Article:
Your Amazon purchases made using this link will benefit the United States Mine Rescue Association


united states mine rescue association
Mine Disasters in
the United States


Click to view larger image
Pancoast Mine Disaster Marker
Price-Pancoast Coal Company
Price-Pancoast Mine Fire

Throop, Pennsylvania
April 7, 1911
No. Killed 73



Accident Investigation Report   (2.3 Mb)

From the Google News Archives:
(news links open in a separate window)


Rescuer Deaths

On April 7, 1911, Joseph E. Evans, foreman miner of Bureau of Mines rescue car No.1, lost his life while wearing a Draeger self-contained oxygen breathing apparatus.  Evans' death occurred during an exploration trip in the Pancoast colliery of the Price-Pancoast Coal Company, Throop, Pennsylvania, after a mine fire in which 72 other persons were killed.

Evans and his crew of three men, consisting of one Bureau of Mines employee and two others, an ex-employee of the Bureau of Mines and one other person, had proceeded about 500 feet ahead of fresh air when Evans experienced some difficulty with his apparatus.  After leaving one of the men with Evans and advising them to return to fresh air, the other two men proceeded on the exploration trip, returning to the fresh-air base by a different route.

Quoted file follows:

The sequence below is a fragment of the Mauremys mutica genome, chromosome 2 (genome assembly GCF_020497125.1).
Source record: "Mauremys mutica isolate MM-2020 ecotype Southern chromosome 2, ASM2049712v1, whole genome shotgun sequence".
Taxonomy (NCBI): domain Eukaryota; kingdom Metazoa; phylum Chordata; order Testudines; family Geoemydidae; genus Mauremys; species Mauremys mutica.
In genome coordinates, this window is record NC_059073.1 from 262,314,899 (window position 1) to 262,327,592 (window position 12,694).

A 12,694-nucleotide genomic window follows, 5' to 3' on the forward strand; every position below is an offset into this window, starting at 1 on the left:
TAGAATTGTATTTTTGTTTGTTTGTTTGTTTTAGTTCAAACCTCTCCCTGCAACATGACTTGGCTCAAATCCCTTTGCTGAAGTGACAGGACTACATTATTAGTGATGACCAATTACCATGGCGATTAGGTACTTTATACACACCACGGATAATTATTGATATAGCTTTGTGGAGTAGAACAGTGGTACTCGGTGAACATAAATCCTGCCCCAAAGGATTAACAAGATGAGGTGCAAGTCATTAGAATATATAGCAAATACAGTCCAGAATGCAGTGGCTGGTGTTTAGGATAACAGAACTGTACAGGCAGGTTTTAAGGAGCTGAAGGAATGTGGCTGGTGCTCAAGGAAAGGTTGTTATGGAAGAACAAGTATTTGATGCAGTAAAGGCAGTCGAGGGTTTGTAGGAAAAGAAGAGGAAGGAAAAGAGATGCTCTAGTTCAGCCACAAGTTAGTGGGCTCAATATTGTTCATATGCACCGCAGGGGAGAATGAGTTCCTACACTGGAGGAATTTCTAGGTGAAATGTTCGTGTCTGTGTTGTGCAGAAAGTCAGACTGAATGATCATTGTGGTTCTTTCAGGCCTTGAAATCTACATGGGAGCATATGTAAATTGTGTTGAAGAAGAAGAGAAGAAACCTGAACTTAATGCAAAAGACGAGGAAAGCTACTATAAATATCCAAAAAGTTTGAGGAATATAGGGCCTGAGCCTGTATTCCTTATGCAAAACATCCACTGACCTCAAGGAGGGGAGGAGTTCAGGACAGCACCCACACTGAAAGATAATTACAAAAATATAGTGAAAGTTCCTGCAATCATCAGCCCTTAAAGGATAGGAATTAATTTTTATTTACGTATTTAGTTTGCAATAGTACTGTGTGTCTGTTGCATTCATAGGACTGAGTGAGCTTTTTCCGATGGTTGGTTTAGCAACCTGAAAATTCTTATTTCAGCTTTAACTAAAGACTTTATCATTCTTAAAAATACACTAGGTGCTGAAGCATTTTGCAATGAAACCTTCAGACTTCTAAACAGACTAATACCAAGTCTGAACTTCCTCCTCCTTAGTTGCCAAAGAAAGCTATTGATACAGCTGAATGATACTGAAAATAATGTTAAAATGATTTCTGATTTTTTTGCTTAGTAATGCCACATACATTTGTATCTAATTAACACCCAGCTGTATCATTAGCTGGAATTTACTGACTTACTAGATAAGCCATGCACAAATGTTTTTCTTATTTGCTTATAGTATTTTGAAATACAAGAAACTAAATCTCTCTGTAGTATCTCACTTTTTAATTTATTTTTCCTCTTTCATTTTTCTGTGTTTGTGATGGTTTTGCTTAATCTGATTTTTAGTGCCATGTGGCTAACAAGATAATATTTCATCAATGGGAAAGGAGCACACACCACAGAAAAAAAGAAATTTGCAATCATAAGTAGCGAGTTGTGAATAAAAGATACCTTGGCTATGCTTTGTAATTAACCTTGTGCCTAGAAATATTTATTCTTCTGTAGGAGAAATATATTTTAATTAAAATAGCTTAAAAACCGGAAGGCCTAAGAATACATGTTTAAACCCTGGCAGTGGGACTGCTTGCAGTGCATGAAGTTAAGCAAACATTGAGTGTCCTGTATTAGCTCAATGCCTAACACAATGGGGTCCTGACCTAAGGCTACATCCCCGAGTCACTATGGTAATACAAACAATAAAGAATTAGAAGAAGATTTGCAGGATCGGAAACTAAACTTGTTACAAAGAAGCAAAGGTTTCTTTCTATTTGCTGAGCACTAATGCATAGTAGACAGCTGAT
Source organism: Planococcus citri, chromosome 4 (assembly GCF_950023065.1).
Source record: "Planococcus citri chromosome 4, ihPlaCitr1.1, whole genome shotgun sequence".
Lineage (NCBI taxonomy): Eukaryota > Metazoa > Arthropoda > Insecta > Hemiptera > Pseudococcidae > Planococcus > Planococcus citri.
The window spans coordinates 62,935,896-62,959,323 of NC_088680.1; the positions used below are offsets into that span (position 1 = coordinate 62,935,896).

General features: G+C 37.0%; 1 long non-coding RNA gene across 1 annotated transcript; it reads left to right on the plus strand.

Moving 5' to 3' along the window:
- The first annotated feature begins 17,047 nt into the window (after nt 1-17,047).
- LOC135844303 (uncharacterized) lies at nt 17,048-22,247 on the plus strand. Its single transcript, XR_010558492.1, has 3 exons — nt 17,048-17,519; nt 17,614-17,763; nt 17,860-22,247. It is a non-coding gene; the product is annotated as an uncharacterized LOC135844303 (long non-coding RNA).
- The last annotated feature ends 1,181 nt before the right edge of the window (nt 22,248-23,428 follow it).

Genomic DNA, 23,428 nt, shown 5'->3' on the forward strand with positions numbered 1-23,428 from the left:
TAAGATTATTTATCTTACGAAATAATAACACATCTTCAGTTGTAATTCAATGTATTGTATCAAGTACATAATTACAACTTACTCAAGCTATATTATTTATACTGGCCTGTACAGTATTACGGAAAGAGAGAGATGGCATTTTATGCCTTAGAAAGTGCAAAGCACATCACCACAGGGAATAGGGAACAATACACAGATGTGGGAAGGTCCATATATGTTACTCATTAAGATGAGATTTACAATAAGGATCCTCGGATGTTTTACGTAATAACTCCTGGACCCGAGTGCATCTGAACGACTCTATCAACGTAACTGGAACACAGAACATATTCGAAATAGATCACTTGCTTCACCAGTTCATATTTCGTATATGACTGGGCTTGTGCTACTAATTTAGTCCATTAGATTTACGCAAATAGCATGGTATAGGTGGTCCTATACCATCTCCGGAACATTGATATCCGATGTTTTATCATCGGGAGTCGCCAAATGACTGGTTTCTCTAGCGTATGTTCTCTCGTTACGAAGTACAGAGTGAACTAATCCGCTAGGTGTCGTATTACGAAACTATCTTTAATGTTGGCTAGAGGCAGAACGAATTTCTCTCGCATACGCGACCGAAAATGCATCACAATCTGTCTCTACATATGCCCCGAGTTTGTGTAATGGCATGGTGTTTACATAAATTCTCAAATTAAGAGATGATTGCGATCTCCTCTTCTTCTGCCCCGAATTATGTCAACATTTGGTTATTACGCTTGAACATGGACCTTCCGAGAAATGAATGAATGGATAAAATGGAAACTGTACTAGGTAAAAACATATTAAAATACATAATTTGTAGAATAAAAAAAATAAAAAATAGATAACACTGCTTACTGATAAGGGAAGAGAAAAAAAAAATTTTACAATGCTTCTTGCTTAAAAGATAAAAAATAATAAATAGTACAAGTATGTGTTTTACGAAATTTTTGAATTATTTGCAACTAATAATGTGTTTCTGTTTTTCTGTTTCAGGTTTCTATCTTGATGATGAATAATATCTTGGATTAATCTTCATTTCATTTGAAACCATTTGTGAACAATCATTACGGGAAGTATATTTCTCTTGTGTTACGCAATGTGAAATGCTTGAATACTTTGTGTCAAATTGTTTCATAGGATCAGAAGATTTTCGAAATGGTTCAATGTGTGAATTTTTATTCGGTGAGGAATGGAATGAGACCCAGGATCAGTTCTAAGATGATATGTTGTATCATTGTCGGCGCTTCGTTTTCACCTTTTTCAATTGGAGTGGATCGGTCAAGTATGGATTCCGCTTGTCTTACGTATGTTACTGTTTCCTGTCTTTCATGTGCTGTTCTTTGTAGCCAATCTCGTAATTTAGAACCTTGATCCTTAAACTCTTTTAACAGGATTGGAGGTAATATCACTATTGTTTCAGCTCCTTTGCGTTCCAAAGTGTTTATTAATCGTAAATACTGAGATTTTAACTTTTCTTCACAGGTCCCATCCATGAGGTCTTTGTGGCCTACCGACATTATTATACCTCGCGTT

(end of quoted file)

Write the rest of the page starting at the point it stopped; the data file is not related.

Following a brief rest, Evans and his companion proceeded about 80 feet toward the fresh-air base when Evans fell.  His companion first examined the apparatus to see that it was functioning properly, and then went to look for the other two members of the party.  Failing to find them, he proceeded to the fresh-air base and reported that Evans was down.

Shortly thereafter, the two other men of the, party reached the fresh-air base and upon learning that Evans collapsed went to where he had fallen.

After adjusting Evan's apparatus, they proceeded to the fresh-air base to obtain additional help.  Later they returned with help and brought him to the fresh-air base on a stretcher.  The application of artificial respiration and the use of a pulmotor failed to revive him.

So far as could be determined, no defect existed in the functioning of the apparatus.

Source: Loss of Life Among Wearers of Oxygen Breathing Apparatus (April 1944)
 PDF Format




See more about these products


  Rescue Contests     Pop Quizzes     Mine Disasters   •  USMRA Membership     Links Library     Training Repository     Contact